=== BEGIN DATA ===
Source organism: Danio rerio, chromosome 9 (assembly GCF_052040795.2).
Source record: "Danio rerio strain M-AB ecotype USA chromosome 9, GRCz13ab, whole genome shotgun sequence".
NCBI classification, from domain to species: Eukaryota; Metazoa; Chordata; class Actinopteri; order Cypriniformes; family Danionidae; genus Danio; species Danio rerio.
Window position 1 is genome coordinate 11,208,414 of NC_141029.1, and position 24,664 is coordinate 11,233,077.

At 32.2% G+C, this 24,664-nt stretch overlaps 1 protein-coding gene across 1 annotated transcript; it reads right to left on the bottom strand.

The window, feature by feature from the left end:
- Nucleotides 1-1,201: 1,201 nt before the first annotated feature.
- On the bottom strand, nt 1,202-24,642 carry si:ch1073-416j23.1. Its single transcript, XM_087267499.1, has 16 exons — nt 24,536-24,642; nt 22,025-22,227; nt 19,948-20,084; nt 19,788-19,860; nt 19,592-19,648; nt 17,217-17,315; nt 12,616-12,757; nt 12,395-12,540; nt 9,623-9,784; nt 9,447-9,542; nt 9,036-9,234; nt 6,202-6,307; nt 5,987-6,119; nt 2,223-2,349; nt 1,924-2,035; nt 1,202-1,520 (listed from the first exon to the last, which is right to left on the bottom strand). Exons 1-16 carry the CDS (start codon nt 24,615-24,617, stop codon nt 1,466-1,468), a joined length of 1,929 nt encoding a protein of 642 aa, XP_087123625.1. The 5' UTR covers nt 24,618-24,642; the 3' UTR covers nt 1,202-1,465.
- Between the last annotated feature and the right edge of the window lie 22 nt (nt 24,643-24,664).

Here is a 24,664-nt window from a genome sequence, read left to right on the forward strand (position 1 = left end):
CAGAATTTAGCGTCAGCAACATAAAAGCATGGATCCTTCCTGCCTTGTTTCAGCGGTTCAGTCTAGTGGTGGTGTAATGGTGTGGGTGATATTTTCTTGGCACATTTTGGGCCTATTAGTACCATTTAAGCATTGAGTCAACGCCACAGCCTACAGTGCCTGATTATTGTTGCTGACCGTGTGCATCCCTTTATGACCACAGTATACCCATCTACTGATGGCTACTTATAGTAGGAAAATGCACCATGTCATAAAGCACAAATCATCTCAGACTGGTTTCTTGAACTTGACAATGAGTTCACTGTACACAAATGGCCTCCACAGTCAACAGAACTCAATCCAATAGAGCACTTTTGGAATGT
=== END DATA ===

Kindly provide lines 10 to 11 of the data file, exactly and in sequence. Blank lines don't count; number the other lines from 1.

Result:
Here is a 24,664-nt window from a genome sequence, read left to right on the forward strand (position 1 = left end):
CAGAATTTAGCGTCAGCAACATAAAAGCATGGATCCTTCCTGCCTTGTTTCAGCGGTTCAGTCTAGTGGTGGTGTAATGGTGTGGGTGATATTTTCTTGGCACATTTTGGGCCTATTAGTACCATTTAAGCATTGAGTCAACGCCACAGCCTACAGTGCCTGATTATTGTTGCTGACCGTGTGCATCCCTTTATGACCACAGTATACCCATCTACTGATGGCTACTTATAGTAGGAAAATGCACCATGTCATAAAGCACAAATCATCTCAGACTGGTTTCTTGAACTTGACAATGAGTTCACTGTACACAAATGGCCTCCACAGTCAACAGAACTCAATCCAATAGAGCACTTTTGGAATGT